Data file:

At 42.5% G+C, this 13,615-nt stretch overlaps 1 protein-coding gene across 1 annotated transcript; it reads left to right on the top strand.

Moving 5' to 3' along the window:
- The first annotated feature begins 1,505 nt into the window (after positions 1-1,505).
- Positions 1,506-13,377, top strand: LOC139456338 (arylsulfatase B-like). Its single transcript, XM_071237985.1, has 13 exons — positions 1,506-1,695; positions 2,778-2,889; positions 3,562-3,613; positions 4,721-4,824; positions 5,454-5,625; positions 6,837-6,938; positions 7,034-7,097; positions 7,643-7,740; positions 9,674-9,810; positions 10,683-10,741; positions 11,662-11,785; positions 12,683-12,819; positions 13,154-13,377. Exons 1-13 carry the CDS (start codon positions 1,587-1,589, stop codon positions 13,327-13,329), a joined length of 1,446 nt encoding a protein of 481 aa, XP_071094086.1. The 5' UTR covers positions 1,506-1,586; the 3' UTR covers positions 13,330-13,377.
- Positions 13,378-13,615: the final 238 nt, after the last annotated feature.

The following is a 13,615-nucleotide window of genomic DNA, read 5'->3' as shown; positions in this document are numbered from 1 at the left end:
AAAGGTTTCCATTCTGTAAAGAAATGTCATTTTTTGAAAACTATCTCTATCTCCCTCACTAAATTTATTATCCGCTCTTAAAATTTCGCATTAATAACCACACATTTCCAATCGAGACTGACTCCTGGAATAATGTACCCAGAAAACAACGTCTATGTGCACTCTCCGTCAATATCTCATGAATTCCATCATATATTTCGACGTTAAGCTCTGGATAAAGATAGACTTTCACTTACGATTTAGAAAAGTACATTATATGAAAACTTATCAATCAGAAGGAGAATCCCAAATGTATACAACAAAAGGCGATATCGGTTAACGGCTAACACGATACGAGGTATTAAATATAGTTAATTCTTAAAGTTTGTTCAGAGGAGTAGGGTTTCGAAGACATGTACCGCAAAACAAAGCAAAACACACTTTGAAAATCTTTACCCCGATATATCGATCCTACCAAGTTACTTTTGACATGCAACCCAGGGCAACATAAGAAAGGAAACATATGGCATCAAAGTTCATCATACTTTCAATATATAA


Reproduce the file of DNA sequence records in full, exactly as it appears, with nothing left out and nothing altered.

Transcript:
At 42.5% G+C, this 13,615-nt stretch overlaps 1 protein-coding gene across 1 annotated transcript; it reads left to right on the top strand.

Moving 5' to 3' along the window:
- The first annotated feature begins 1,505 nt into the window (after positions 1-1,505).
- Positions 1,506-13,377, top strand: LOC139456338 (arylsulfatase B-like). Its single transcript, XM_071237985.1, has 13 exons — positions 1,506-1,695; positions 2,778-2,889; positions 3,562-3,613; positions 4,721-4,824; positions 5,454-5,625; positions 6,837-6,938; positions 7,034-7,097; positions 7,643-7,740; positions 9,674-9,810; positions 10,683-10,741; positions 11,662-11,785; positions 12,683-12,819; positions 13,154-13,377. Exons 1-13 carry the CDS (start codon positions 1,587-1,589, stop codon positions 13,327-13,329), a joined length of 1,446 nt encoding a protein of 481 aa, XP_071094086.1. The 5' UTR covers positions 1,506-1,586; the 3' UTR covers positions 13,330-13,377.
- Positions 13,378-13,615: the final 238 nt, after the last annotated feature.

The following is a 13,615-nucleotide window of genomic DNA, read 5'->3' as shown; positions in this document are numbered from 1 at the left end:
AAAGGTTTCCATTCTGTAAAGAAATGTCATTTTTTGAAAACTATCTCTATCTCCCTCACTAAATTTATTATCCGCTCTTAAAATTTCGCATTAATAACCACACATTTCCAATCGAGACTGACTCCTGGAATAATGTACCCAGAAAACAACGTCTATGTGCACTCTCCGTCAATATCTCATGAATTCCATCATATATTTCGACGTTAAGCTCTGGATAAAGATAGACTTTCACTTACGATTTAGAAAAGTACATTATATGAAAACTTATCAATCAGAAGGAGAATCCCAAATGTATACAACAAAAGGCGATATCGGTTAACGGCTAACACGATACGAGGTATTAAATATAGTTAATTCTTAAAGTTTGTTCAGAGGAGTAGGGTTTCGAAGACATGTACCGCAAAACAAAGCAAAACACACTTTGAAAATCTTTACCCCGATATATCGATCCTACCAAGTTACTTTTGACATGCAACCCAGGGCAACATAAGAAAGGAAACATATGGCATCAAAGTTCATCATACTTTCAATATATAA